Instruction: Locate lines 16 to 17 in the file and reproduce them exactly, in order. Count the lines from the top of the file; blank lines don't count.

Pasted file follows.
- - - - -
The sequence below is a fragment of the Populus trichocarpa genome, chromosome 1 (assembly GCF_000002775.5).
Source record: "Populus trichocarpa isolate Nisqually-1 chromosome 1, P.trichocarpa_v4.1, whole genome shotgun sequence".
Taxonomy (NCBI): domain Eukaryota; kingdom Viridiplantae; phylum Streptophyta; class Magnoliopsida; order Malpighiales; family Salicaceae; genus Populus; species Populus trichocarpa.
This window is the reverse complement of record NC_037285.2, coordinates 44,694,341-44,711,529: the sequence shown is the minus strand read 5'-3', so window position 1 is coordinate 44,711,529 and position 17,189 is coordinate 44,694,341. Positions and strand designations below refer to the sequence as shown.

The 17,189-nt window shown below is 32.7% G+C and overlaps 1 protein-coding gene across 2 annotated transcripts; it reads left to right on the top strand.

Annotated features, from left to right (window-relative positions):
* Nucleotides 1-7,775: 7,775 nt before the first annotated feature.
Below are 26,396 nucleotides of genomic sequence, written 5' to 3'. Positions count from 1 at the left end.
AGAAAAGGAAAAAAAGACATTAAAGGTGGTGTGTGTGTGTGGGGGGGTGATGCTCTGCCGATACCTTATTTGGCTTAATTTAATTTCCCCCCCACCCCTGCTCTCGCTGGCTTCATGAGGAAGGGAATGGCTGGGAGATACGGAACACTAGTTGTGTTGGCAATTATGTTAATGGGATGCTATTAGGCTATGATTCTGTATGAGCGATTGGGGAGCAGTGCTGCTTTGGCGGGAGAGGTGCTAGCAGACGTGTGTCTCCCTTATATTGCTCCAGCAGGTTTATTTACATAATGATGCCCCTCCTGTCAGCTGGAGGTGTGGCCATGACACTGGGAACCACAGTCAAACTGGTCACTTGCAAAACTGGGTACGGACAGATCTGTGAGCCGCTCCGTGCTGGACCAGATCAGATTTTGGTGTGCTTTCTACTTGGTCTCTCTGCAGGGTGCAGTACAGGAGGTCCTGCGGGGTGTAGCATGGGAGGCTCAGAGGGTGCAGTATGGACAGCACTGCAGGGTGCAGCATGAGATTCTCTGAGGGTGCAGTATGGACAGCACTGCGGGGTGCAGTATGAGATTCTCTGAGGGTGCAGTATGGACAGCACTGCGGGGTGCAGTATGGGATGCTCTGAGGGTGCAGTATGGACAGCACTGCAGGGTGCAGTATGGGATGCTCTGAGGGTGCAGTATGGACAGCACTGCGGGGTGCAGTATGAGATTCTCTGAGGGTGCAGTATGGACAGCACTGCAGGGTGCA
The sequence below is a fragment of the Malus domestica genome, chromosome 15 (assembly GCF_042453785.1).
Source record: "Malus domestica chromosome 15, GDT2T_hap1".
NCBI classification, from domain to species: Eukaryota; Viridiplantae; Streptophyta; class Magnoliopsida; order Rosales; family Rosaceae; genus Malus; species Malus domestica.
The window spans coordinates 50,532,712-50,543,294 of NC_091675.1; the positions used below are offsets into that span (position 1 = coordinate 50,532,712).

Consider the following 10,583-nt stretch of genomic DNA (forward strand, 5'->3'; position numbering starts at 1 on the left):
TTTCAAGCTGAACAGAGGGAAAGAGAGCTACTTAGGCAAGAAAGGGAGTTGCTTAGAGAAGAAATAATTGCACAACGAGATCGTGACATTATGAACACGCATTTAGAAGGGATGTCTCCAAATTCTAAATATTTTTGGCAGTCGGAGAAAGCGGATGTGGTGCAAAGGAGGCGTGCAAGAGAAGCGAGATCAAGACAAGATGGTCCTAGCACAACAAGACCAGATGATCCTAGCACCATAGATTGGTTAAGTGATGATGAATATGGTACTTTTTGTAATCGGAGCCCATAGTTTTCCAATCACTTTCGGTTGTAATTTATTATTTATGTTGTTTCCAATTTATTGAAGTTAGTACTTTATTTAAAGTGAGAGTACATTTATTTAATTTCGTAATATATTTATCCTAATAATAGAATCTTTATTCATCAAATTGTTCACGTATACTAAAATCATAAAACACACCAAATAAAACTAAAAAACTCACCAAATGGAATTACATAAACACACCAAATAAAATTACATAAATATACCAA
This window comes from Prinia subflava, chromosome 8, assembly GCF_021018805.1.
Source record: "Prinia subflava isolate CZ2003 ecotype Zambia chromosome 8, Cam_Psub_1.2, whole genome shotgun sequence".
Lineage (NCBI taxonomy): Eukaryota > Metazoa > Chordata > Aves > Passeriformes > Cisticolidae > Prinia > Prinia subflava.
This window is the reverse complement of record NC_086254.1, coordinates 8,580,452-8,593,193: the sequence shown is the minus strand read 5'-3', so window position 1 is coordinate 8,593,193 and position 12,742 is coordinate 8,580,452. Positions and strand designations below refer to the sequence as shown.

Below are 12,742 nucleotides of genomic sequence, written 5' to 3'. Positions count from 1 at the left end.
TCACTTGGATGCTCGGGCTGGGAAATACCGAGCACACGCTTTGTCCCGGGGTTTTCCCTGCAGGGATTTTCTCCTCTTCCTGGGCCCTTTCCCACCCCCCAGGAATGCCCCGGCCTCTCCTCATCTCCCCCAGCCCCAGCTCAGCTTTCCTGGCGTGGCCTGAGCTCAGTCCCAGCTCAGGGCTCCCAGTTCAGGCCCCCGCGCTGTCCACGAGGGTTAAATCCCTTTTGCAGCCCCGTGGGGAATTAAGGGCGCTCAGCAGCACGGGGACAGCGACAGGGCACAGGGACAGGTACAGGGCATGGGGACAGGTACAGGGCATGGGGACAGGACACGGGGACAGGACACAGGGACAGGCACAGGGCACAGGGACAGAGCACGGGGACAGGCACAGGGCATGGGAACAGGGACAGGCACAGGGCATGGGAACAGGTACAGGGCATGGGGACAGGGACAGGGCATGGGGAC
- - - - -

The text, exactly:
This window comes from Prinia subflava, chromosome 8, assembly GCF_021018805.1.
Source record: "Prinia subflava isolate CZ2003 ecotype Zambia chromosome 8, Cam_Psub_1.2, whole genome shotgun sequence".